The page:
A 10-Post, 5-Week Content Plan To Get Your Work Noticed
This is how to get your target audience’s attention.
This is an actionable post.
In my ultimate guide to grow your audience I outlined the high-level strategy necessary to build a following, but now it’s time to get specific.
Here’s a concrete plan to produce valuable, relevant content that attracts and grows your target audience in just five weeks.
The plan includes 10 content prompts you can use to inspire blog posts, videos, podcast episodes, or even social media status updates —it’s flexible enough to work on whatever platform you choose.
All you have to do is create content based on each topic and share it with the world. I recommend two posts a week for five weeks, but you can tweak the frequency to fit your own situation.
Let’s do it…
Post 1: Introduce Yourself
To kick things off write an introductory post to explain who you are and what you’re about to do.
Tell people you plan to publish two new pieces of content each week for the next five weeks and (this is important) give them an easy way to follow along with the journey.
Suggest they subscribe to your email list, YouTube channel or relevant social network to get each future piece of content and follow along.
The most important thing to do in your introductory post is explain how the content you create will provide value to your audience.
Give them a reason to care and remember — what you create needs provide value to your audience.
That’s how it will ultimately provide value to you.
Post 2: Why You Do What You Do
Write a post that tells your story — explain why you chose to pursue your profession, why you’ve created your product, or what first drew you to your cause.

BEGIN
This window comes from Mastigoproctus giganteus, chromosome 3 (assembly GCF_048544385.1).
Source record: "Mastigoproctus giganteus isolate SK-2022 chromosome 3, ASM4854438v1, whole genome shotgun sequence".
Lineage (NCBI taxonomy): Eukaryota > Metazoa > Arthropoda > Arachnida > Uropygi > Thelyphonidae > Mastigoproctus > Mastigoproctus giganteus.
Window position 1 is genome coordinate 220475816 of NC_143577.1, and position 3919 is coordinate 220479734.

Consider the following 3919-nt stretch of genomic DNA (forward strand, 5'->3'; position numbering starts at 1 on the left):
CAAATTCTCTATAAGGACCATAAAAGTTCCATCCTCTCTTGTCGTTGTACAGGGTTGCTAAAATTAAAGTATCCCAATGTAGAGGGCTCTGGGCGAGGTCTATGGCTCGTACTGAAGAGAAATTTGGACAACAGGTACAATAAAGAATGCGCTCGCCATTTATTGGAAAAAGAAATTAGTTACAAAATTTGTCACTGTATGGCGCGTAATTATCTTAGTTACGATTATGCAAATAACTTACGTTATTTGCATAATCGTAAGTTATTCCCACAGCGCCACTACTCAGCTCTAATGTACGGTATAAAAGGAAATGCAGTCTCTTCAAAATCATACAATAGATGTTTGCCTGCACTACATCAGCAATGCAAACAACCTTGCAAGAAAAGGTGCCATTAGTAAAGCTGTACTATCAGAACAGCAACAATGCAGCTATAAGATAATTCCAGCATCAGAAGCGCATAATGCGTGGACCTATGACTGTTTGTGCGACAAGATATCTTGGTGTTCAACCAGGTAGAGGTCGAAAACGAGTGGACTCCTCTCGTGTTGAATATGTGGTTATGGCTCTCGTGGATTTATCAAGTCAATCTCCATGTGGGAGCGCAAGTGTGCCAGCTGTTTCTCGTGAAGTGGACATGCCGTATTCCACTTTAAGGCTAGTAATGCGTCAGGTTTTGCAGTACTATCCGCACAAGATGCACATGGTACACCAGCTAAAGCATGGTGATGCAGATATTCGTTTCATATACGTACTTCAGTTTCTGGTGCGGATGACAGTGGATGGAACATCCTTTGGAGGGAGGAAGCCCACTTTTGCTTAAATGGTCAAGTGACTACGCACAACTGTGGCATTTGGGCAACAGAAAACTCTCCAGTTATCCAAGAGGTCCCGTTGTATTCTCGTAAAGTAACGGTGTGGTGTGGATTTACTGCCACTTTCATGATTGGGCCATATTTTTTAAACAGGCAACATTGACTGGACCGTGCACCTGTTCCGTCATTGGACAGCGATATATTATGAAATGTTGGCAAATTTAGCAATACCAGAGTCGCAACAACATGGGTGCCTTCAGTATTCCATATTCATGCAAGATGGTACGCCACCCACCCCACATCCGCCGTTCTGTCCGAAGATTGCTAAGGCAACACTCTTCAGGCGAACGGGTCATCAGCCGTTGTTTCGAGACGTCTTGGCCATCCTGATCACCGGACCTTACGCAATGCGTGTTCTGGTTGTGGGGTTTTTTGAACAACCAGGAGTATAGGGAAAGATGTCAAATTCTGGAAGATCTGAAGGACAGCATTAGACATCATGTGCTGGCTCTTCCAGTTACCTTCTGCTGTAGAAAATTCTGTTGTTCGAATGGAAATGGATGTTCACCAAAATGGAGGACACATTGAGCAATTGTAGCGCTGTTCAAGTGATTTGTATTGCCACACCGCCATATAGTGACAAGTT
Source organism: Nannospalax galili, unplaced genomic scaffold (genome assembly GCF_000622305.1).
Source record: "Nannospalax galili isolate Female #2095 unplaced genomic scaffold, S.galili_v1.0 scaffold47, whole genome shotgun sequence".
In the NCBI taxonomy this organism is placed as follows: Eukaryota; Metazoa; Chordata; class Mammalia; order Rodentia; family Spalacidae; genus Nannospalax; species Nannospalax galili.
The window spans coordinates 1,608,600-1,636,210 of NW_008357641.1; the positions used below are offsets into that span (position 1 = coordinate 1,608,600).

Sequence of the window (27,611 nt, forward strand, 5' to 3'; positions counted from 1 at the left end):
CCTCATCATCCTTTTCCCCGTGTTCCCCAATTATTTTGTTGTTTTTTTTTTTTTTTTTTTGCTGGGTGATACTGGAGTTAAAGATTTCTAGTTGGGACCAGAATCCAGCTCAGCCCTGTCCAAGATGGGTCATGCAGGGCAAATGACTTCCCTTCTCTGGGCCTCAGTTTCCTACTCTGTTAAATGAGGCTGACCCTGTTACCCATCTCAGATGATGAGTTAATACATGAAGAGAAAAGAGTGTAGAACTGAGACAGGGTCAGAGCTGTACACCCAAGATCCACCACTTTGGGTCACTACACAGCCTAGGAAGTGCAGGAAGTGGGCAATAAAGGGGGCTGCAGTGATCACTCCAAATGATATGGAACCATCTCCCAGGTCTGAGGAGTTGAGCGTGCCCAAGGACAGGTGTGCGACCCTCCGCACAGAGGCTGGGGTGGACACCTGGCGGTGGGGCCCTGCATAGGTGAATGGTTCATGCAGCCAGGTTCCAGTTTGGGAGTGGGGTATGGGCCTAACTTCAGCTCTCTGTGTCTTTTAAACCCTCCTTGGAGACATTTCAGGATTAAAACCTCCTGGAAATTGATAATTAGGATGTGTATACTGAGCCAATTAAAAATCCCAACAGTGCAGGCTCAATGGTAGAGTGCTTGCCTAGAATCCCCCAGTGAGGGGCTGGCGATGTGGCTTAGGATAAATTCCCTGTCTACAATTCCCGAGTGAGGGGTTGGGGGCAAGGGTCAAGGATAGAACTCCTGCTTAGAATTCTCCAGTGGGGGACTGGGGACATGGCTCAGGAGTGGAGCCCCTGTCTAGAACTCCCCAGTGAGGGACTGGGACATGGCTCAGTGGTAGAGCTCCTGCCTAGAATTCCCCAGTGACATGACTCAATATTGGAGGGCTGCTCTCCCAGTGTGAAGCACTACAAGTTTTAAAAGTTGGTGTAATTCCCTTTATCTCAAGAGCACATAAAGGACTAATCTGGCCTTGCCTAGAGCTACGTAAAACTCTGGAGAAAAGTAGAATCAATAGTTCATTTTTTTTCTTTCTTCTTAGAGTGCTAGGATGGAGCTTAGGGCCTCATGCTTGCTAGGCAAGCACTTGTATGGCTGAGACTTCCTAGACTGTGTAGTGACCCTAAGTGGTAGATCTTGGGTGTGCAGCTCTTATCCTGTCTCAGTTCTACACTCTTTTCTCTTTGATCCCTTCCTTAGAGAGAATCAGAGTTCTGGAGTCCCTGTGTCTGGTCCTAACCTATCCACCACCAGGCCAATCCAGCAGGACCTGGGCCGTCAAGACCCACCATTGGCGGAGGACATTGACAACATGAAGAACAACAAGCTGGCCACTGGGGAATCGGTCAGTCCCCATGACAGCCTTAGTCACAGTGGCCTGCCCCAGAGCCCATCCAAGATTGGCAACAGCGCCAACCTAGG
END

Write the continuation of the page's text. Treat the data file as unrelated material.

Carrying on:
Be open and honest about your background and how you got to where you are — even if you just started out.
You may not think it will be interesting to people, but if you’re honest about how and why you became who you are and do what you do, it will resonate.
The purpose of this post is to build an emotional connection between you and your readers — it will humanize you and make your audience more likely to care about you and your work.
This post can also be repurposed as a great About page on your website or used as a bio that tells your story in a more compelling, meaningful way than the typical bio.
Post 3: Share A Controversial Or Strong Opinion
What’s the strongest opinion you have about your work or industry that many people disagree with?
It’s time to express that.
Write up your opinion and explain why you feel that way and why it should matter to your audience.
Your opinion doesn’t have to be controversial, but the more disagreement there is about it, the more likely it is to get noticed.
This post is your opportunity to position yourself and show not only what you believe, but how what you believe makes you different from others in your field.
It’s a chance to show you’re unique and others who share your outlook, the people who will ultimately become your most valuable customers or fans.
Post 4: Admit Something You’ve Never Admitted Before
Vulnerability is an asset.
Dig into your personal life or background and share a story about something you’ve never publicly shared before.
It can be something that happened to you, a lesson you’ve learned, something you believe, or something people would be surprised to know about you.
When you write it up, don’t forget to tell people this is something you’ve never shared before — it will make it more compelling and draw them closer to you.
Post 5: Interview Somebody
Find somebody relevant to your audience to interview.
It doesn’t have to be somebody famous or somebody you don’t know — what matters is that it’s somebody who can provide value to your audience.
Choose somebody relevant to your niche and bonus points if that person has an audience or social following of their own because they they can promote your finished interview to their audience and get you additional attention for it.